In elections that Americans may examine closely for parallels and to understand what is going on in Europe, Austria on Sunday elected a harmless Green Party candidate president over a less-harmless far-right candidate. The margin was excruciatingly close, just 30,000 votes.

The first round of voting last month eliminated candidates of the two main parties, the center-left Social Democrats and center-right People’s Party. They have ruled the Central European country of 8.6 million off and on since the end of World War II.

The two candidates remaining were Alexander Van der Bellen, former leader of the Green Party, and Norbert Hofer of the right-wing Freedom Party. Van der Bellen won with 50.3 percent of the vote, only after mail-in ballots were counted Monday.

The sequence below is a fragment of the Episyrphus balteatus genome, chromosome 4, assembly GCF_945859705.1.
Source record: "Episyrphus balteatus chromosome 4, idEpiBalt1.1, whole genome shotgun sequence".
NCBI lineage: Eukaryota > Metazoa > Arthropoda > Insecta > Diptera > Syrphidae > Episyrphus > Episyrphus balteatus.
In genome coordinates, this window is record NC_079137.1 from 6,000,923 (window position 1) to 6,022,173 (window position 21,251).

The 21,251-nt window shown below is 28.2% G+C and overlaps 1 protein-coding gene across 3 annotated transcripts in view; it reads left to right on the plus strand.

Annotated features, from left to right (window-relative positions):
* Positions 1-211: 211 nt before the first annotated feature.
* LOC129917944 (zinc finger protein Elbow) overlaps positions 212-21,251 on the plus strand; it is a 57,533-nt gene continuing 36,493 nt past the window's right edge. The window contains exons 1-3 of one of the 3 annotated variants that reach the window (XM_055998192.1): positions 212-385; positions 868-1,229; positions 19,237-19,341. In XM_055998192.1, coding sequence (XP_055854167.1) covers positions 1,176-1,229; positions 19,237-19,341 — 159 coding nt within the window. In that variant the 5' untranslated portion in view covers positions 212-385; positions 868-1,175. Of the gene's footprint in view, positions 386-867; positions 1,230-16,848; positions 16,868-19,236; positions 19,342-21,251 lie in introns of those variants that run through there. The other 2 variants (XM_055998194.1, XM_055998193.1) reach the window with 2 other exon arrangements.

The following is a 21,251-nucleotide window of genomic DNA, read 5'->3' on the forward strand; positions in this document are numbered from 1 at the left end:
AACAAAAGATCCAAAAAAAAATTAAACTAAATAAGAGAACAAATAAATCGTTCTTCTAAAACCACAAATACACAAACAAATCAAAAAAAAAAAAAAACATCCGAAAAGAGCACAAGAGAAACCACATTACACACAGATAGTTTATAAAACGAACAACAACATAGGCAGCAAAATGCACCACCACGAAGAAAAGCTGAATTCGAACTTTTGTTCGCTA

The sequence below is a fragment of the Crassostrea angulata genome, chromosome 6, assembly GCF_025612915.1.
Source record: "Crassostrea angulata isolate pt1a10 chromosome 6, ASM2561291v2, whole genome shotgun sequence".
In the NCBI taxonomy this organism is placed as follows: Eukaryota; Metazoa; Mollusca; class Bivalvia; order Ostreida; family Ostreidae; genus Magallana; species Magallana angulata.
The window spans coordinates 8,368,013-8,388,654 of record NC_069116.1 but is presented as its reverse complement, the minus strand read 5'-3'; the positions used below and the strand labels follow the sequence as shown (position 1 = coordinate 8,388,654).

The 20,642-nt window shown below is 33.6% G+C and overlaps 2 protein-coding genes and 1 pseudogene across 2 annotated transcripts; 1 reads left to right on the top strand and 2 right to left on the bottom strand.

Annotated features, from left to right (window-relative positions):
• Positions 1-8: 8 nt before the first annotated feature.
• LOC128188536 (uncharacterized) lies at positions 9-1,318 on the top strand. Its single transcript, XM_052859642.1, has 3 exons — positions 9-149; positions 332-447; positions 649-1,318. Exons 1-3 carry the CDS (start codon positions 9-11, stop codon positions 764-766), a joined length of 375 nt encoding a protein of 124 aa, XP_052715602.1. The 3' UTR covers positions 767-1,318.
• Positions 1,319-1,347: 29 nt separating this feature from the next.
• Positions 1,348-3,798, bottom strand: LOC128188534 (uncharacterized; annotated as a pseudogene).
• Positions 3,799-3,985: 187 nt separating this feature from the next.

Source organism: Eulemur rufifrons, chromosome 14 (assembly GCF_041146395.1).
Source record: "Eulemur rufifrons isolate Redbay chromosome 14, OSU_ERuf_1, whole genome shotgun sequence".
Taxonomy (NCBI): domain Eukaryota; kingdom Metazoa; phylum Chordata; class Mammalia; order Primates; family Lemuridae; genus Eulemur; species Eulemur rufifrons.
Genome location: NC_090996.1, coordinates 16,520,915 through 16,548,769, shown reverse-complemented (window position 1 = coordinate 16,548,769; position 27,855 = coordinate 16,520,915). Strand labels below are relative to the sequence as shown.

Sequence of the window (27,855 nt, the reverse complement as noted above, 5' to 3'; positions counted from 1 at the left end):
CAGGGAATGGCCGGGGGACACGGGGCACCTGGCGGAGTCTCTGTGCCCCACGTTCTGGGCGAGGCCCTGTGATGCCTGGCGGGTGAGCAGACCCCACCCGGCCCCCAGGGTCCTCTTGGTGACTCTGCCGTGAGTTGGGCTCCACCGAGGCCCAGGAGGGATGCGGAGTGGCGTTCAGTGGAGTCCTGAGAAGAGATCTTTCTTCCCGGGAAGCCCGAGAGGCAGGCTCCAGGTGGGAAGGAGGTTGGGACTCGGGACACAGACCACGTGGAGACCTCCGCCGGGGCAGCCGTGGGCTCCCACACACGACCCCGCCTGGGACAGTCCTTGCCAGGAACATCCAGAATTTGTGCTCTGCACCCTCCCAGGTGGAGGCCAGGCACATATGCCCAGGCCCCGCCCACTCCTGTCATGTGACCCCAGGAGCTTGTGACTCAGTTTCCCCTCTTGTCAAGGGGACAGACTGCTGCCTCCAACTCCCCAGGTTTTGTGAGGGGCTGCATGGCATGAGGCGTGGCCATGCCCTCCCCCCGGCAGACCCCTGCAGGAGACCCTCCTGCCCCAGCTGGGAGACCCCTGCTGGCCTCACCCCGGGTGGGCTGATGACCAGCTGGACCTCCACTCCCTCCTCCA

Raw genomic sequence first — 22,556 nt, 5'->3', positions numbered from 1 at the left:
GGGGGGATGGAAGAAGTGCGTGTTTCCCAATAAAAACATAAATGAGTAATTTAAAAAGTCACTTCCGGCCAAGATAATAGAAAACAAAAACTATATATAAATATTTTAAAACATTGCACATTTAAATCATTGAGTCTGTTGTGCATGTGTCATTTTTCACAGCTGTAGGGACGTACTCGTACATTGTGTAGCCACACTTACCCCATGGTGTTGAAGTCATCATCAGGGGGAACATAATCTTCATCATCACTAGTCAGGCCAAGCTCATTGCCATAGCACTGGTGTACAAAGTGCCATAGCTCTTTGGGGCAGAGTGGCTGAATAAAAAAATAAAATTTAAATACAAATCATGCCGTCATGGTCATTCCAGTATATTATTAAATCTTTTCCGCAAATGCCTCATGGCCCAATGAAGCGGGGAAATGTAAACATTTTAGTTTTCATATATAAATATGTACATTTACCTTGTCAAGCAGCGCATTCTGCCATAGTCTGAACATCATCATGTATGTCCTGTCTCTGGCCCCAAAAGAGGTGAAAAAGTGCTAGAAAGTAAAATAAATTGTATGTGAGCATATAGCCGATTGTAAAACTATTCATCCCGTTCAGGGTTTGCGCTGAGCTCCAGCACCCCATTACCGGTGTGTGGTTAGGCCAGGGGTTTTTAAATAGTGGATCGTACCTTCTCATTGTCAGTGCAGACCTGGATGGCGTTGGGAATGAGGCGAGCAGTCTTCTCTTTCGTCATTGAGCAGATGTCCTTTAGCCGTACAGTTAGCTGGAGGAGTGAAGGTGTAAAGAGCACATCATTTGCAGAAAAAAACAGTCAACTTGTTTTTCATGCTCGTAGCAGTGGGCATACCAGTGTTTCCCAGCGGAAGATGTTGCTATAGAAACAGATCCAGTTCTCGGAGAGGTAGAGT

Voters from the defeated centrist parties spared Austria the embarrassment of electing a far-right populist as head of state (though the nation’s chancellor is the more powerful political position). Hofer’s Freedom Party is anti-Muslim, likes Russian President Vladimir Putin, opposes migration and doesn’t like the European Union, which Austria joined in 1995.

It is likely that reaction to mainly Muslim migrants from the East are what helped the Freedom Party boost its vote so drastically, though there are only 90,000 or so asylum seekers remaining in Austria. The current government first followed German Chancellor Angela Merkel’s open-door policy. Then, in the face of opposition, it shifted to border closures and asylum quotas. And while the Austrian economy is relatively healthy and its citizens have a comfortable life, economic inequality is on the rise. A general sense of discontent contributed to the defeat of the old-guard centrist parties.

Europe watched these elections with some apprehension. Hungary and Poland already have right-wing governments. The Austrian election was a worrisome close shave.